Geraldton Guardian November 18th 1913
Our Tenindewa Trip (by C.O.N)
We had been falsely accused of holding a poor opinion of the Tenindewa country. We could never ascertain how such an impression existed, as we were not aware that we had said anything derogatory to the district. Whenever we spoke of Tenindewa was from hearsay, as we had never been there. We concluded therefore if fault there was then “hearsay” was to blame, and we had better go to Tenindewa and see for ourselves. There was a standing invitation and offer to pilot us around from Mr. H J Stafford, the enthusiastic ex Station-Master of Geraldton, so one fine morning we set out with a light heart. In pre-railway days and up to the time it blossomed forth as an agricultural centre, the district was known as Wolya. The old Wolya well was a camping place for weary travelers across the cruel sandplain, on the road to Mullewa and en route to the Murchison. Contrary to usual practice, the railway department (or whoever named the siding) has since endowed it with a more euphonious* name……Tenindewa….. how glibly* it runs! We are told it is a most beautiful place in spring and we shall not be surprised if, in the near future, such a beautiful place, with such a beautiful name is not the theme of a spring poet.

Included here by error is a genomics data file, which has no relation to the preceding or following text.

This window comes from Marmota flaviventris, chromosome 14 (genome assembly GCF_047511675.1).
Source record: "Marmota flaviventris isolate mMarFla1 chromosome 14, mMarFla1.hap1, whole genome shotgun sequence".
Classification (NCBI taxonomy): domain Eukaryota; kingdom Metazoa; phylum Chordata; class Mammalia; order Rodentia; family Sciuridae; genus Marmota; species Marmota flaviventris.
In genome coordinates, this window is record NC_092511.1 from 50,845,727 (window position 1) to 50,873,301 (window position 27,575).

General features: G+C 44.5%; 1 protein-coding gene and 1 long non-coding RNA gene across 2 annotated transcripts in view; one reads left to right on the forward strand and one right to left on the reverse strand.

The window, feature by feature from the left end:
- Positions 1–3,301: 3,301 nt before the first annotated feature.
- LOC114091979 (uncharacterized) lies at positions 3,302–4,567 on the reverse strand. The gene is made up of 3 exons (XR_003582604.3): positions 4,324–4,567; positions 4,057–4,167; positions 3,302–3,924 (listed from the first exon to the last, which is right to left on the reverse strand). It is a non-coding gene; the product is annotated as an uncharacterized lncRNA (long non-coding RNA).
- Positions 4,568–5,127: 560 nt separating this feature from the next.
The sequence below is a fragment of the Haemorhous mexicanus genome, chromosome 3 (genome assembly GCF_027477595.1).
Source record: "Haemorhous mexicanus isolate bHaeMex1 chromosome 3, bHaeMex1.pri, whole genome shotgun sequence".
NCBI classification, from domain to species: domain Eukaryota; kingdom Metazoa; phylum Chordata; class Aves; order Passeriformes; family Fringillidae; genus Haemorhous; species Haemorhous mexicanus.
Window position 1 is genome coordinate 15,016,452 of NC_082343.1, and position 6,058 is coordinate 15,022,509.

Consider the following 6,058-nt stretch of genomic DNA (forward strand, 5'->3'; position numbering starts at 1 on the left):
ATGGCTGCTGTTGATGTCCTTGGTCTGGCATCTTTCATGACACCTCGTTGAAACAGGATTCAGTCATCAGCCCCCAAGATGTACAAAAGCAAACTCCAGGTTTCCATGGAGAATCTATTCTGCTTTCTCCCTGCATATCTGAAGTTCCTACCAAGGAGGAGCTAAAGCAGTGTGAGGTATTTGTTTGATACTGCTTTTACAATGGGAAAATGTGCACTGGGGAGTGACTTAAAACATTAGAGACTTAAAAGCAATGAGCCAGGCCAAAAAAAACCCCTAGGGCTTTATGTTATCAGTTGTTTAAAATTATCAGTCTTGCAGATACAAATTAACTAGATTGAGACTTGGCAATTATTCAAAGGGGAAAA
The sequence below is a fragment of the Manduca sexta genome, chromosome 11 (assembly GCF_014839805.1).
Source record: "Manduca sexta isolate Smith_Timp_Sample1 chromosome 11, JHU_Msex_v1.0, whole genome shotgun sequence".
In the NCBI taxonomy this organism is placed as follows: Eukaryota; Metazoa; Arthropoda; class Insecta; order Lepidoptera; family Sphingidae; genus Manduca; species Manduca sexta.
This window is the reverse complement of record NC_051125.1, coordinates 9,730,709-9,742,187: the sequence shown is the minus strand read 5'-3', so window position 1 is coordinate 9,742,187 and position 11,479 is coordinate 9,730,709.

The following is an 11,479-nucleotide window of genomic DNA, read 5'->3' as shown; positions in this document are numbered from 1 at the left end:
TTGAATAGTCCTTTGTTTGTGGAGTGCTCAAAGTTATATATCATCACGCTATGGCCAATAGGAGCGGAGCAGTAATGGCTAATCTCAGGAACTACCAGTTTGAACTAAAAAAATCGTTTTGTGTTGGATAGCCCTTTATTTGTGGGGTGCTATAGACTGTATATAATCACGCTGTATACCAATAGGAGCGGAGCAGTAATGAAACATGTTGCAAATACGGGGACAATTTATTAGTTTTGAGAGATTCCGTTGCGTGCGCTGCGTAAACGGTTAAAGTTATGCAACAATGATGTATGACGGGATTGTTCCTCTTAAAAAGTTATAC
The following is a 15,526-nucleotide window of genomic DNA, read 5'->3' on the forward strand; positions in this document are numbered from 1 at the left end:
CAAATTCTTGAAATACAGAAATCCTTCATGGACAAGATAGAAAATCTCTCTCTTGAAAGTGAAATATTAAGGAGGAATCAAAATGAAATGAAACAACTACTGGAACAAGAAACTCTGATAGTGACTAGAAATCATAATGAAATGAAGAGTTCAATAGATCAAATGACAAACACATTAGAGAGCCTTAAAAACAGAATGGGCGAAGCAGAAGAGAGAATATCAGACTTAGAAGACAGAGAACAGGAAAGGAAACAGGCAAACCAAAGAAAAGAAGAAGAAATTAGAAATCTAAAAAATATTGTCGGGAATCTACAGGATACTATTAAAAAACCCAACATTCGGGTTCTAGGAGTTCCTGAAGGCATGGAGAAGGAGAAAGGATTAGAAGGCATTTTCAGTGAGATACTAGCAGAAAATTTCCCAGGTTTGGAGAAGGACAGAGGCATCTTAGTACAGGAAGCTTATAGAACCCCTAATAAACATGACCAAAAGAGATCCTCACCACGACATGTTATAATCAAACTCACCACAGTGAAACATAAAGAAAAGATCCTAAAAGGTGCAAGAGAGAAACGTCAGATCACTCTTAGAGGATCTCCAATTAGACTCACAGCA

*Euphonious means (according to Siri) “of sound (especially speech) pleasing to the ear.
*Glibly means (according to Siri) “fluent but insincere or shallow”
Tenindewa is almost due east of Geraldton, and as the train crawls 55 miles distant. En route it attains at Indarra, eight miles [actually 4 miles] from our destination, at a height of 895 feet (273 metres) above sea level. As Geraldton station only 5 feet (1.5 meters) there is some justification for the crawl. Tenindewa itself is 641 feet (195 meters) just a little higher than Gran’s Siding (Newmarracarra). Mullewa, 10 miles (16 kilometers) further on, is 250 feet (76 meters) higher still. It will be seen how irregular are the gradients on this railway. When Mr. Charles Smith realizes his ambition, and is able to take a ticket from Yuna to Mullewa direct, there will perhaps, be fewer snorting and puffing locomotives running on the Geraldton Mullewa section. The train service from Geraldton is quite convenient, but it is quite the reverse from Mullewa. The residents of the district should take time by the forelock and press for a timetable that will enable them to visit their metropolis, Geraldton and reach home the same day. When the Mullewa-Wongan Hills line is taken over by the Department, Mullewa will no doubt be treated as a junction station, and the district timetable arranged accordingly.